[0016] A further aspect of the invention relates to a photoresist cleaning composition, comprising SCCO2, alcohol and a fluorine ion source, wherein the alcohol is selected from the group consisting of C1-C4 alcohols, wherein the fluorine ion source is present at a concentration of from about 0.01 to about 2 wt. %, based on the total weight of the composition, wherein the alcohol is present at a concentration of from about 5 to about 20 wt. %, based on the total weight of the cleaning composition, and wherein SCCO2 is present at a concentration of from about 79 to about 94.99 wt. %, based on the total weight of the cleaning composition.

[0017] A still further aspect of the invention relates to a method of removing photoresist from a substrate having same thereon, said method comprising contacting the photoresist with a cleaning composition comprising SCCO2 and alcohol, for sufficient time and under sufficient contacting conditions to remove the photoresist from the substrate.

[0018] Yet another aspect of the invention relates to a method of removing photoresist from a substrate having same thereon, said method comprising contacting the photoresist with a cleaning composition comprising SCCO2 and alcohol, to remove the photoresist from the substrate, wherein the alcohol is selected from the group consisting of C1-C4 alcohols, and the alcohol is present at a concentration of from about 5 to about 20 wt. %, based on the total weight of the composition, and said contacting is carried out under conditions including pressure in a range of from about 1000 to about 7500 psi, temperature in a range of from about 35° C. to about 100° C., for sufficient time to remove the photoresist from the substrate.

[0019] In another aspect, the invention relates to a method of removing ion implanted photoresist from a substrate having same thereon, said method comprising contacting the photoresist with a cleaning composition comprising SCCO2, alcohol and a fluorine ion source, for sufficient time and under sufficient contacting conditions to remove the ion implanted photoresist from the substrate.

[0020] A further aspect of the invention relates to a method of removing ion implanted photoresist from a substrate having same thereon, said method comprising contacting the ion implanted photoresist with a cleaning composition comprising SCCO2, alcohol and fluorine ion source, to remove the ion implanted photoresist from the substrate, wherein the alcohol is selected from the group consisting of C1-C4 alcohols, the alcohol is present at a concentration of from about 5 to about 20 wt. %, based on the total weight of the composition, said fluorine ion source is present at a concentration of from about 0.01 to about 2 wt. %, based on the total weight of the composition, and said contacting is carried out under conditions including pressure in a range of from about 1000 to about 7500 psi, temperature in a range of from about 35° C. to about 100° C., for sufficient time to remove the photoresist from the substrate.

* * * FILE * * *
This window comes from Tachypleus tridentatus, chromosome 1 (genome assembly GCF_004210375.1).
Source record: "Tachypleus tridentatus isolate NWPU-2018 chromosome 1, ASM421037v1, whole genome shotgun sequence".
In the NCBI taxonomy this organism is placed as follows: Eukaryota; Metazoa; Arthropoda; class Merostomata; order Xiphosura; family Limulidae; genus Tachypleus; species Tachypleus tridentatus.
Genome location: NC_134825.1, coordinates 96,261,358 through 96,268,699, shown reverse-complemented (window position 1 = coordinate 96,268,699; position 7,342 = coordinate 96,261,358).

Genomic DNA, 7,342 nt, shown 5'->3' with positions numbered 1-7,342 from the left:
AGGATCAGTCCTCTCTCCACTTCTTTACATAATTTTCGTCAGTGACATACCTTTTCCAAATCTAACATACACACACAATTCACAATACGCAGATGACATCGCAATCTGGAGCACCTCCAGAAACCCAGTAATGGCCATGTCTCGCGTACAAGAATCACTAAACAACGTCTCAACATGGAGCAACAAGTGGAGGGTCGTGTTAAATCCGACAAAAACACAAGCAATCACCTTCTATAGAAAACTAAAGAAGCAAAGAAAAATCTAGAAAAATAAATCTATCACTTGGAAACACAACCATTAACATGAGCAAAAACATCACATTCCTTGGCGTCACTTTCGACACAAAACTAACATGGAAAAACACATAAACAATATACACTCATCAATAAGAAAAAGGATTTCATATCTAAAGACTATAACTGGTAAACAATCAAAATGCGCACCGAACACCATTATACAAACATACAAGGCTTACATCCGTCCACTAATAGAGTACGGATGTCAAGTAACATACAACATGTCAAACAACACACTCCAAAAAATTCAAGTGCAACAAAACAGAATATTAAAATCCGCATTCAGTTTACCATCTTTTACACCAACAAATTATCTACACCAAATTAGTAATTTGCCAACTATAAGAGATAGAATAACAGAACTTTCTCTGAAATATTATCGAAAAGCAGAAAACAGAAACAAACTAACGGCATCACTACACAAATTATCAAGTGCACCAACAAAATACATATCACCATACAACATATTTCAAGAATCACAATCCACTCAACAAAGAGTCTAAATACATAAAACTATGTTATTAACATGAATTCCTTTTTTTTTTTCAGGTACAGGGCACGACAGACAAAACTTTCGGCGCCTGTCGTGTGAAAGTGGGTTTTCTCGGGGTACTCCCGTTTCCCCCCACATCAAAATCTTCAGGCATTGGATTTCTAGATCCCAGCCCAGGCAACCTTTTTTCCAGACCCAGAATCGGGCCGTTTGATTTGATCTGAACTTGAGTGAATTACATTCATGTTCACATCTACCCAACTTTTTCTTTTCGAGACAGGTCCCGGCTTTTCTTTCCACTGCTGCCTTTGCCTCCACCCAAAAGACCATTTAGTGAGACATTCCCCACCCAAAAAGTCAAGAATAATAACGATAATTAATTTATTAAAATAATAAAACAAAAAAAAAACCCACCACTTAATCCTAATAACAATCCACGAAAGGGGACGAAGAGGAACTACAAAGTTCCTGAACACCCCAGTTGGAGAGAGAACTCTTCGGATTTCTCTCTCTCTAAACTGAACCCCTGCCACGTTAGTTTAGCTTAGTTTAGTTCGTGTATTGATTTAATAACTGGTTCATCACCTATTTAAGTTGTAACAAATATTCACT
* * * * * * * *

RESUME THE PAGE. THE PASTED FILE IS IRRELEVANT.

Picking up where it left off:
[0021] Other aspects, features and embodiments of the invention will be more fully apparent from the ensuing disclosure and appended claims.

BRIEF DESCRIPTION OF THE DRAWINGS

[0022]FIG. 1 is a scanning electron microscope (SEM) image at 50K magnification of a photoresist-bearing control wafer.

[0023]FIG. 2 is a scanning electron microscope (SEM) image at 50K magnification of a corresponding post-cleaned sample, which was cleaned of photoresist by contact of the photoresist-bearing substrate with a cleaning composition containing SCCO2/methanol, at 35° C. (the image exhibits a weak line pattern due to over-etch of the metal surface prior to SCCO2 cleaning).

[0024]FIG. 3 is optical microscope image at 60K magnification of an ion-implanted photoresist-bearing control wafer.

[0025]FIG. 4 is a corresponding scanning electron microscope (SEM) image of the ion-implanted photoresist-bearing control wafer of FIG. 3, after cleaning for 15 minutes with an SCCO2/methanol/NH4F solution at 55° C. and 4000 psi pressure.

DETAILED DESCRIPTION OF THE INVENTION, AND PREFERRED EMBODIMENTS THEREOF

[0026] The present invention is based on the discovery of a supercritical carbon dioxide-based cleaning composition that is highly efficacious for the removal of photoresists, including photoresists per se as well as ion-implanted photoresists, from semiconductor substrates on which same are present.

[0027] Supercritical carbon dioxide (SCCO2) might at first glance be regarded as an attractive reagent for removal of photoresists, since supercritical CO2 has the characteristics of both a liquid and a gas. Like a gas, it diffuses rapidly, has low viscosity, near-zero surface tension and penetrates easily into deep trenches and vias. Like a liquid, it has bulk flow capability as a “wash” medium.

[0028] Despite these ostensible advantages, however, supercritical CO2 is non-polar. Accordingly, it will not solubilize many polar species, including inorganic salts and polar organic compounds that are present in the photoresists and that must be removed from the semiconductor substrate for efficient cleaning. The non-polar character of SCCO2 thus has been an impediment to the use of such reagent for photoresist removal subsequent to deposition of photoresist on the substrate.